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RE: Causality/Correlation

From: Williams, Stuart <skw@hplb.hpl.hp.com>
Date: Thu, 29 Mar 2001 19:31:56 +0100
Message-ID: <5E13A1874524D411A876006008CD059F192374@0-mail-1.hpl.hp.com>
To: "'marwan sabbouh'" <ms@mitre.org>
Cc: xml-dist-app@w3.org
H Marwan,

> -----Original Message-----
> From: marwan sabbouh [mailto:ms@mitre.org]
> Sent: 29 March 2001 17:57
> To: Williams, Stuart
> Cc: Ray Denenberg; David Fallside (E-mail); w3c-archive@w3.org;
> xml-dist-app@w3.org
> Subject: Re: Causality/Correlation
> 
> 
> Hi Stuart,
> Thanks for your prompt reply. 
> >Were you ok. with the XMLP_DATA operation in the abstract 
> model, or is >that
> > something whose presence you would also question? My guess 
> would be the
> > later
> 
> The model that I favor is that of a simple one-way messaging system
> (XMLP_UNITDATA without the correlation parameter). By looking at the XML
> protocol abstract model, you introduce XMLP_DATA on page 4. 
> However, in Figure 3.1 you define XMLP_DATA in terms of XMLP_UNITDATA
events. (The
> only other reference to XMLP_Data comes before Section six or near the
> end.) This tells me that XMLP_DATA is redundant. However, I can live
> with it. 

Unfortunately, all references to XMLP_DATA are typo's in the current (27th
March) snapshot. That was my error, I didn't do a thorough enough job
cleaning up the consequences of removing what was the section on XMLP_DATA.

The caption on Figure 3.1 should just be XMLP_UNITDATA only.

XMLP_DATA was *never* redundant and was *never* presented as simply two
one-way operations. It was always presented was a two-way operation where
there is an explicit causal relationship between the request message and the
response message. That causal relationship is what is lost when you simply
switch to two one-way messages.

> My stronger objection is to the correlation parameter. 
> 
> > Simply looking at an XMLP message it is not possible to determine
whether it is a 
> > response to an earlier one.
> 
> Isn't that the point? That is why it is fundamentally a one-way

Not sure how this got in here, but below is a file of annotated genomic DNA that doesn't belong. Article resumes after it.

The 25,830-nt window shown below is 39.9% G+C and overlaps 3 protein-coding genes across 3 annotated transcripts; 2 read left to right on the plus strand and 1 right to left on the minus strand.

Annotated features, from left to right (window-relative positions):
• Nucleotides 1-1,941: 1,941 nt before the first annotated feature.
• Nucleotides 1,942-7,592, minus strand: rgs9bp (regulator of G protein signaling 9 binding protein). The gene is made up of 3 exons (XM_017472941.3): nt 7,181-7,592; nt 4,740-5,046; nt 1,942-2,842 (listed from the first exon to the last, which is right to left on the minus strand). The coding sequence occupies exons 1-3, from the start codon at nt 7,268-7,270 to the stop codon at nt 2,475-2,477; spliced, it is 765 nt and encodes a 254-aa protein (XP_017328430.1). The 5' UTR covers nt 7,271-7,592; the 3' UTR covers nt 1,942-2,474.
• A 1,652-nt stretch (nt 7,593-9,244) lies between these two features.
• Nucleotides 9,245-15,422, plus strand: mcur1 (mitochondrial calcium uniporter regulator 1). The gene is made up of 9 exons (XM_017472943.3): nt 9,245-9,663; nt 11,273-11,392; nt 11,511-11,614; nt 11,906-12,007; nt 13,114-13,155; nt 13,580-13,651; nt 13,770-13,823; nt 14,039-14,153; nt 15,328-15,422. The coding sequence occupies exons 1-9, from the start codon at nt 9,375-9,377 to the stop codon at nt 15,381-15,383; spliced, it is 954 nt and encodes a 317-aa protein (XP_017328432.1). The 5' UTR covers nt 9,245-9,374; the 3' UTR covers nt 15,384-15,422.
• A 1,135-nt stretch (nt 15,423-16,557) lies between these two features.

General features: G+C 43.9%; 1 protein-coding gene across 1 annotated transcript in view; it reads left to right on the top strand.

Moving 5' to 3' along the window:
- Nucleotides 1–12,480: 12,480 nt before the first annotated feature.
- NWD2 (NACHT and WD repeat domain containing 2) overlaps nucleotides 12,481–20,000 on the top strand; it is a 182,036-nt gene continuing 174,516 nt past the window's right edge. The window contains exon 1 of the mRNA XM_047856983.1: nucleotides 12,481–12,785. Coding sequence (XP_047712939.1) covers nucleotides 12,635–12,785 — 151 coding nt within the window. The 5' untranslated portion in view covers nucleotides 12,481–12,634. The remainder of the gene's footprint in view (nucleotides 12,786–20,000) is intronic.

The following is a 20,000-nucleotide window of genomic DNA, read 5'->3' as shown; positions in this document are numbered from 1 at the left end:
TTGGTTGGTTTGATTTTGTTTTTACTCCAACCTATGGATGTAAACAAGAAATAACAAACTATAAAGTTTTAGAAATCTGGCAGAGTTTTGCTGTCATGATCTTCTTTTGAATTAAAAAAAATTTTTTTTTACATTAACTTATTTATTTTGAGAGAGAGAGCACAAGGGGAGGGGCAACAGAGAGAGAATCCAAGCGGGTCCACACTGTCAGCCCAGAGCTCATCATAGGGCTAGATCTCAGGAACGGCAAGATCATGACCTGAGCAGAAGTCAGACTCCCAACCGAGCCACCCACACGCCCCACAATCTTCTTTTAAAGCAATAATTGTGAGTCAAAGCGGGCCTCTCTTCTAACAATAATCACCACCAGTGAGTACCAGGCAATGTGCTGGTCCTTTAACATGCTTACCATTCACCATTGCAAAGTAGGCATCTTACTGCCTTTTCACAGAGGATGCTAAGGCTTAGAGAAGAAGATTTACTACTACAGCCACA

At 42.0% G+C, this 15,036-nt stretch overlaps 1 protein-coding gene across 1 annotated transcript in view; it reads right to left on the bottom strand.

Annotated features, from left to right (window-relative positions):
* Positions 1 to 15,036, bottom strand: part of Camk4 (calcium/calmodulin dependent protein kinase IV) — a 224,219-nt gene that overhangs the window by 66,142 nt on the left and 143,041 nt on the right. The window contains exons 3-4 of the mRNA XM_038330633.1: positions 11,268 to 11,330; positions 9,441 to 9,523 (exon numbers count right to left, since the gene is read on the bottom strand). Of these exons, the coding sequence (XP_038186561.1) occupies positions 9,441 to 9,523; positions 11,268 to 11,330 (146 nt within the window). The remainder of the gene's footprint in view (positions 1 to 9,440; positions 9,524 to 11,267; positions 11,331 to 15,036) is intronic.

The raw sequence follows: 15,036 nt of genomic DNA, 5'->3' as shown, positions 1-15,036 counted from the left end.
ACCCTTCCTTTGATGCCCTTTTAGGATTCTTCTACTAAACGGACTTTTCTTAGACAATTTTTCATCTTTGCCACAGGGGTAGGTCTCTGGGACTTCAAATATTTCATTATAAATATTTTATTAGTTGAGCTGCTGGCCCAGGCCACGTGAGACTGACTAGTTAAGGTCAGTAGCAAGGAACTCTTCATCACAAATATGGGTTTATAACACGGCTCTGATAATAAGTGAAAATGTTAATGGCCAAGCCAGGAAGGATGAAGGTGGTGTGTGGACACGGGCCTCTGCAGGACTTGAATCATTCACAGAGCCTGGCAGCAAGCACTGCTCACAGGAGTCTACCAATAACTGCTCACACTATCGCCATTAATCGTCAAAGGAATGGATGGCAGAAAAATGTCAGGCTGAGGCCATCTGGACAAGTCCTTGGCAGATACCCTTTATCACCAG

> messaging system.

The point is that that is how it would be *IF* you consider it to be two
just one-way messages (ie. broken). That is how it would be with SOAP if
*ALL* you did was look at one-way messages. The fact is that it *isn't* like
that with SOAP so, IMO, there is more than on-way messaging going on here,
there *is* an operation whose semantics give you correlation.

> Again, you could determine whether it is a response to an earlier message
by examining the transfer 
> protocol layer, or this functionality could be implemented in a module
(such as a biztalk 2.0
> module). 

But... this is an abstraction. It would be precisely the wrong thing to do
to grunge around for the application in the mire of the underlying protocol
and have to know the vaguaries of different underlying protocols.

Certainly, the functionality could be implemented in a module - and may very
well be in the future. Point is it isn't right now and SOAP/HTTP delivers
that functionality now - which is why it entered the model in the first
place.

> In the example described in [1], the answer could be that the XMLP
> application uses a module that tracks the correlation ID of the two
> requests. Alternatively, a web browser does this today. I'm  guessing 
> it keeps track of the two requests by virtue of using different TCP
> connections. 

Sure, but now from an XMLP user point-of-view your are delving around in the
details of the underlying protocol. *IF* you are going to go for one-way
messaging as an abstraction of *WHAT* you do (the service that you provide)
that's what you have to stick with. You send a message in one side and (with
reasonable probablity) it comes out the other end. It may leap-frog eariler
messages, it may get lost. That's pretty much all you should have to know
*if* you are sticking with one-way messaging. Reaching around the side to
derive correlation information from particular knowledge of the underlying
protocol mechanism is fine from a focussed and pragmatic implementation
point-of-view, but it is no way to present an abstraction.

> Also, if you insist on the current model, aren't you suggesting that the
> correlation ID is somewhere in the envelope? 

Firstly, I don't think in a position to insist. Certainly I have my opinons
and we may differ, but in the end it will be the WG that decides what it
wishes to publish as a WD.

To answer the main point here, the answer is no I'm not suggesting that the
correlation ID is somewhere in the envelope. The Correlation.MessageRef is
local and abstract (its not some externally significant URI or GUID). The
mechanism that 'generate' the local MessageRef may be intrinsic to the
underlying protocol, as is the case with SOAP over HTTP; they may be
generically included in the design of XMLP (but we havent yet done that);
they may be introduced with a protocol binding - this model is *not*
precriptive on *HOW* it aims to present a model of *WHAT* the XMLP layer
does.

Request/response looks something like this.

       Node X                       Node Y

  .send(Message=MsgAX)
  ------------------->|     |
                      |     |
  .status(status=sent)|     |.receive(Message=MsgAY)
  <-------------------|     |----------------------->
                      |     |
                      |     |.send(Message=MsgB,
                      |     |      Correl.MsgRef=&MsgAY)
                      |     |<-----------------------
 .receive(Message=MsgB|     |
 Correl.Msgref=&MsgAX)|     |.status(status=sent)
  <-------------------|     |----------------------->
                      |     |
NB, the &MsgAX and &MsgAY references are locally only.

> Best regards,
> Marwan

Best regards

Stuart

<snip/>
Received on Thursday, 29 March 2001 13:32:14 GMT

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